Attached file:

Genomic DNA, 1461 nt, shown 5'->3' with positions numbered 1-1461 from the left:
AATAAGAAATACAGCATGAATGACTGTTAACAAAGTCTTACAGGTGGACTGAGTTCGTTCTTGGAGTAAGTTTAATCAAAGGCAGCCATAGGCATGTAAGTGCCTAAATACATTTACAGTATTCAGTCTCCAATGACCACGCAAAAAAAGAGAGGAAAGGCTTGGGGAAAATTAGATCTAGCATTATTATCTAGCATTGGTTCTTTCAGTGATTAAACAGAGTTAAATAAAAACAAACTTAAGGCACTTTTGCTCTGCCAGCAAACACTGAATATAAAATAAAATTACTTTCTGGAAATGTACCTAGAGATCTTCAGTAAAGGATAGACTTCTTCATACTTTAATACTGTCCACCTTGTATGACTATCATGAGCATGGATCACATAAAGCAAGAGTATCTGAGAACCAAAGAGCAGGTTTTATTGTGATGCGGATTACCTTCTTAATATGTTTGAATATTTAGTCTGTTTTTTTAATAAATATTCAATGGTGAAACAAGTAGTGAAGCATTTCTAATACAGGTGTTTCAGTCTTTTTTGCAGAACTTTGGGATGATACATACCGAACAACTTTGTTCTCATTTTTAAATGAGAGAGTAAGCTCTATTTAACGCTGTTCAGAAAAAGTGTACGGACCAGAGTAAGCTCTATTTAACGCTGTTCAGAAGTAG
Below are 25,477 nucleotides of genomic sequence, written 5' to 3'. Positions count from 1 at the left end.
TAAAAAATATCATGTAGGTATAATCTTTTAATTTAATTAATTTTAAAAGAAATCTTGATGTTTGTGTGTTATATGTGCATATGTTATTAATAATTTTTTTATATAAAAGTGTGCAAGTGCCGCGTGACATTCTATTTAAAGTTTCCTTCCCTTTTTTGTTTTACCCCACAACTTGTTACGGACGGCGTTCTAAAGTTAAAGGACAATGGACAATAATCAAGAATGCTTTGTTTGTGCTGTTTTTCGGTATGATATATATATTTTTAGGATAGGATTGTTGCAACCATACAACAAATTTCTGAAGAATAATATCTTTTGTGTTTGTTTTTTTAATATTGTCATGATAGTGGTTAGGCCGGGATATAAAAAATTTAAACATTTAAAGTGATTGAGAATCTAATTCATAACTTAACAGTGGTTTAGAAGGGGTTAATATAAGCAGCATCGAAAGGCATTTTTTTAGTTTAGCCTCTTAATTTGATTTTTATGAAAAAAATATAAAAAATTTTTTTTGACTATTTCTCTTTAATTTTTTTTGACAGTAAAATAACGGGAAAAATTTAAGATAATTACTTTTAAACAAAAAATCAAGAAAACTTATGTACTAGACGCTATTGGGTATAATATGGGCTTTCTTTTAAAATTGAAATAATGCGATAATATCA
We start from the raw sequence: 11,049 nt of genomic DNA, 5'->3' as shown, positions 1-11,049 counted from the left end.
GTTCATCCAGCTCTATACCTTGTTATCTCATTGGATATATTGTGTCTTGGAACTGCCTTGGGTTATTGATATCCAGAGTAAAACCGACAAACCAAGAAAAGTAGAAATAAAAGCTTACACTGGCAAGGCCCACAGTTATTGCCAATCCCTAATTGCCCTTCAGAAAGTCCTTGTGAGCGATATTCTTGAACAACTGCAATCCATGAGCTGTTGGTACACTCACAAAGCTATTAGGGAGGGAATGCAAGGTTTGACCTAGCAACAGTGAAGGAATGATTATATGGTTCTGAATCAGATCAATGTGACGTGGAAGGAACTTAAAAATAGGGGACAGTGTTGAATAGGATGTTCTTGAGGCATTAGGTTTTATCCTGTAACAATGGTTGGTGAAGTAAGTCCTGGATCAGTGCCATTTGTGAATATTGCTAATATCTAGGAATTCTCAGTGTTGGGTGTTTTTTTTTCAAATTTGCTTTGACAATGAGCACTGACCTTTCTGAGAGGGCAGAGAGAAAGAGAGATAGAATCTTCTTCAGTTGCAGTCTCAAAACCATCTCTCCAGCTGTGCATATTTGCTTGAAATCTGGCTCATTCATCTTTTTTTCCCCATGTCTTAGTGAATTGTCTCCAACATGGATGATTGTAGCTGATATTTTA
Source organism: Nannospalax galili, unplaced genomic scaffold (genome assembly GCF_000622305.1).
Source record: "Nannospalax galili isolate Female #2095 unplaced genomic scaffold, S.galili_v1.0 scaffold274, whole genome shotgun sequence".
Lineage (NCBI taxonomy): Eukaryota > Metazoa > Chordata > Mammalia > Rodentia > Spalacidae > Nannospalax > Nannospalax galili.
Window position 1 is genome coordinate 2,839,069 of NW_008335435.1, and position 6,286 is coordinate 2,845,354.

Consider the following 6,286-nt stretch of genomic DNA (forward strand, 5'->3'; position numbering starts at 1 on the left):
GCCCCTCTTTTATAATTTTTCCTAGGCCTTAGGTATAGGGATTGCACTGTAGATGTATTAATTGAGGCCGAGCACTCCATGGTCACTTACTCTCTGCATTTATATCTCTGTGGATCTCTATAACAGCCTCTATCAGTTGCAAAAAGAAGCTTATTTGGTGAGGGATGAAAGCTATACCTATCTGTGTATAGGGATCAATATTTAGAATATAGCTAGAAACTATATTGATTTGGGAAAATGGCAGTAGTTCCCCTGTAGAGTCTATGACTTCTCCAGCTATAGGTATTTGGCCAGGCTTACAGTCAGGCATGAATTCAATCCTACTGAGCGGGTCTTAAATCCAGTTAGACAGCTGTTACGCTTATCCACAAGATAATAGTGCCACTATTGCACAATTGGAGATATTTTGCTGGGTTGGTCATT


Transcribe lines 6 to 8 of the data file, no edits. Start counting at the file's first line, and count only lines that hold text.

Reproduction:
GTTCATCCAGCTCTATACCTTGTTATCTCATTGGATATATTGTGTCTTGGAACTGCCTTGGGTTATTGATATCCAGAGTAAAACCGACAAACCAAGAAAAGTAGAAATAAAAGCTTACACTGGCAAGGCCCACAGTTATTGCCAATCCCTAATTGCCCTTCAGAAAGTCCTTGTGAGCGATATTCTTGAACAACTGCAATCCATGAGCTGTTGGTACACTCACAAAGCTATTAGGGAGGGAATGCAAGGTTTGACCTAGCAACAGTGAAGGAATGATTATATGGTTCTGAATCAGATCAATGTGACGTGGAAGGAACTTAAAAATAGGGGACAGTGTTGAATAGGATGTTCTTGAGGCATTAGGTTTTATCCTGTAACAATGGTTGGTGAAGTAAGTCCTGGATCAGTGCCATTTGTGAATATTGCTAATATCTAGGAATTCTCAGTGTTGGGTGTTTTTTTTTCAAATTTGCTTTGACAATGAGCACTGACCTTTCTGAGAGGGCAGAGAGAAAGAGAGATAGAATCTTCTTCAGTTGCAGTCTCAAAACCATCTCTCCAGCTGTGCATATTTGCTTGAAATCTGGCTCATTCATCTTTTTTTCCCCATGTCTTAGTGAATTGTCTCCAACATGGATGATTGTAGCTGATATTTTA
Source organism: Nannospalax galili, unplaced genomic scaffold (genome assembly GCF_000622305.1).
Source record: "Nannospalax galili isolate Female #2095 unplaced genomic scaffold, S.galili_v1.0 scaffold274, whole genome shotgun sequence".